"The Future movement welcomes the idea of a meeting in Paris. It would be willing to participate once it receives the official invitation," said a senior source at the Future movement, an organisation led by Saad Hariri.
One of the groups in the opposition coalition, which consists of Christian and Shia Muslim parties, said it was willing to attend the proposed talks.
"We strongly welcome this invitation," said Simon Abu Ramia, a spokesperson for Michel Aoun, who leads the Free Patriotic Movement (FPM), a Christian organisation which advocates secularism for Lebanon.
However, another senior member of the opposition expressed doubts over the usefulness of the talks.
"We do not mind participating but the invitation does not carry expectations for a solution," the opposition member said.
An MP from Hezbollah, a Shia political party which is the leading member of the opposition to the March 14 majority, said the proposal would be examined.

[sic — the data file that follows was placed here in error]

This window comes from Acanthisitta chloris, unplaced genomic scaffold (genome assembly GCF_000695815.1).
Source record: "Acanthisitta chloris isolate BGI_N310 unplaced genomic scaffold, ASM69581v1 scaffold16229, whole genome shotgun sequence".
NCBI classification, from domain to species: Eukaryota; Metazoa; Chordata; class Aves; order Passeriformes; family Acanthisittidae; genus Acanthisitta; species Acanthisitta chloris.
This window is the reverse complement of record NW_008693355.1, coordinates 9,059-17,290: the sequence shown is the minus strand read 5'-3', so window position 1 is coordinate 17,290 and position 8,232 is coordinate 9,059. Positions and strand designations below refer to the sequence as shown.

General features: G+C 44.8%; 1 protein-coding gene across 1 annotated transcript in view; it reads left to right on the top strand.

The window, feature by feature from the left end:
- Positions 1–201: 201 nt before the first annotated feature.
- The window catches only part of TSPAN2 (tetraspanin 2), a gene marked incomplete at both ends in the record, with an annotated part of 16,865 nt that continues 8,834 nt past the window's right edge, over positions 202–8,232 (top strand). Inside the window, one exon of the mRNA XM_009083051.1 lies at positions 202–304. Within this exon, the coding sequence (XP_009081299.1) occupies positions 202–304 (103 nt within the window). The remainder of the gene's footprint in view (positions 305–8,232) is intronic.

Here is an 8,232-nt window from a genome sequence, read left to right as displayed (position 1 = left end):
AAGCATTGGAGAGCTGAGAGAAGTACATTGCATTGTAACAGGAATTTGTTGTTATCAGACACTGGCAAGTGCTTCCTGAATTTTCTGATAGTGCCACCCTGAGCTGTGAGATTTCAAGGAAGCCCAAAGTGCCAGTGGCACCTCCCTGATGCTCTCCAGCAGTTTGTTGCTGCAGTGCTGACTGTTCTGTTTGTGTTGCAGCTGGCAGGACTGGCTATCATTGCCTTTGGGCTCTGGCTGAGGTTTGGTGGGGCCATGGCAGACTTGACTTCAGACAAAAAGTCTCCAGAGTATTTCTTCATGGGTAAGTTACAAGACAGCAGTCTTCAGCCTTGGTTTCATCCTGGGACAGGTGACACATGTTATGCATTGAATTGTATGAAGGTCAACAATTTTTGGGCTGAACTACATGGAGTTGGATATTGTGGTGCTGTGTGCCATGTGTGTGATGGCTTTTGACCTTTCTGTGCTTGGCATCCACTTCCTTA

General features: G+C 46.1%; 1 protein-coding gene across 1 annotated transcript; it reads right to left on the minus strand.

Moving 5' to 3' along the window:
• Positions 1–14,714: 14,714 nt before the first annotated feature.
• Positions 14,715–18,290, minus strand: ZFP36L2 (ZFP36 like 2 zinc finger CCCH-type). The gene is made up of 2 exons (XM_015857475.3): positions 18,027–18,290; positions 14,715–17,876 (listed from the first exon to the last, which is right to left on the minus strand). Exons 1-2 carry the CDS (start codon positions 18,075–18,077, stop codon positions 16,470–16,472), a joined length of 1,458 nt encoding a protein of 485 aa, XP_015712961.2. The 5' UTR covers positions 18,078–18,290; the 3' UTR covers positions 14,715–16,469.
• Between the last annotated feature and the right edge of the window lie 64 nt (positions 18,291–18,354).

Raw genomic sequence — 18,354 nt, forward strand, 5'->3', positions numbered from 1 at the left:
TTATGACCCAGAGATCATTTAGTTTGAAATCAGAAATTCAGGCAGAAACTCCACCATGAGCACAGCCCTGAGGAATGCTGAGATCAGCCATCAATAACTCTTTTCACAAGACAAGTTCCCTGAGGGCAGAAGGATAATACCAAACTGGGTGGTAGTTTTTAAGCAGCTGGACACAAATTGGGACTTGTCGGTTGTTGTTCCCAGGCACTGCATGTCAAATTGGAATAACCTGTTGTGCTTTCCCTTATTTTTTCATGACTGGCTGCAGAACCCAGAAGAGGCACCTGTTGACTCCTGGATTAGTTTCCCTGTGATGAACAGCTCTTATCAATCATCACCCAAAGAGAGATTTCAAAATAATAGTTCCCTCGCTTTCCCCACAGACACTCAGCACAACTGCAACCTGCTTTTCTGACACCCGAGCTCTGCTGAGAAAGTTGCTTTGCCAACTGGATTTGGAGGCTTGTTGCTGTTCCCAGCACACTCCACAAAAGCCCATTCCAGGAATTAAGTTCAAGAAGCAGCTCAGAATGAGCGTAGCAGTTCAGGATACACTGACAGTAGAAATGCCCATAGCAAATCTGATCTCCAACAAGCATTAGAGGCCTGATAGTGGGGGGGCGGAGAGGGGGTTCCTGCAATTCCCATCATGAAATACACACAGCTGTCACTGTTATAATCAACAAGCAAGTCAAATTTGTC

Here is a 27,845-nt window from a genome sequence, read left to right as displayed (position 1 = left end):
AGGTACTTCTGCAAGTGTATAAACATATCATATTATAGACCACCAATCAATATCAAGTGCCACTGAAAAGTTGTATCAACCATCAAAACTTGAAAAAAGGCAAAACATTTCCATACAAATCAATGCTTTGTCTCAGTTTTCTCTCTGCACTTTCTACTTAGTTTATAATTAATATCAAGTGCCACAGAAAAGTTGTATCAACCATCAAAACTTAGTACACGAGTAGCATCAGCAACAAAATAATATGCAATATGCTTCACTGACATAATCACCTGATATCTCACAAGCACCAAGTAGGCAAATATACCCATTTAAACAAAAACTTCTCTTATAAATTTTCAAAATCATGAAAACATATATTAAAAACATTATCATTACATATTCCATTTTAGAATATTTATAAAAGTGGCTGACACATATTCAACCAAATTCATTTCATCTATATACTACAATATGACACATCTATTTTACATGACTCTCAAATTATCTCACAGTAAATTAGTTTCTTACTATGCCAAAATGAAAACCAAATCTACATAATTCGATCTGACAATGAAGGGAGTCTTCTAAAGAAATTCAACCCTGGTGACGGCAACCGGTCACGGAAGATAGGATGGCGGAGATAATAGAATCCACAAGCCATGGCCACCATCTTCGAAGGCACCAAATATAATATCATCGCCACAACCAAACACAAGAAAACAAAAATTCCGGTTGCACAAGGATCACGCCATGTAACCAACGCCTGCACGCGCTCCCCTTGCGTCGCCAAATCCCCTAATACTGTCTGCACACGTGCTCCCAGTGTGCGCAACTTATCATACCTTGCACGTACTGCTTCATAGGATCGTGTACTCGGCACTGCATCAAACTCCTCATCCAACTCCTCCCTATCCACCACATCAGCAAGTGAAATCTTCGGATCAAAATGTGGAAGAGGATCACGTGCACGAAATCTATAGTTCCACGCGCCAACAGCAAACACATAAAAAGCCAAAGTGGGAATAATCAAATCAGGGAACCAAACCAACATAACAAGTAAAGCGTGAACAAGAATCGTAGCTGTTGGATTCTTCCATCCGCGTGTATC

"We will deal positively with any initiative from any friendly or brotherly state which will attempt to help Lebanon out of its crisis," said Hassan Hobballah.
Lebanon's worst political crisis since the 1975-1990 civil war began last November when opposition ministers quit the cabinet of Fouad Siniora, Lebanon's prime minister.
The ruling majority has consistently refused opposition demands for veto power over cabinet decisions.
The majority has also accused the opposition of trying to block an international tribunal to try those accused in the 2005 killing of Rafiq al-Hariri, a former Lebanese prime minister
Pro-government leaders accuse Syria of involvement in al-Hariri's assassination, a claim rebutted by Damascus.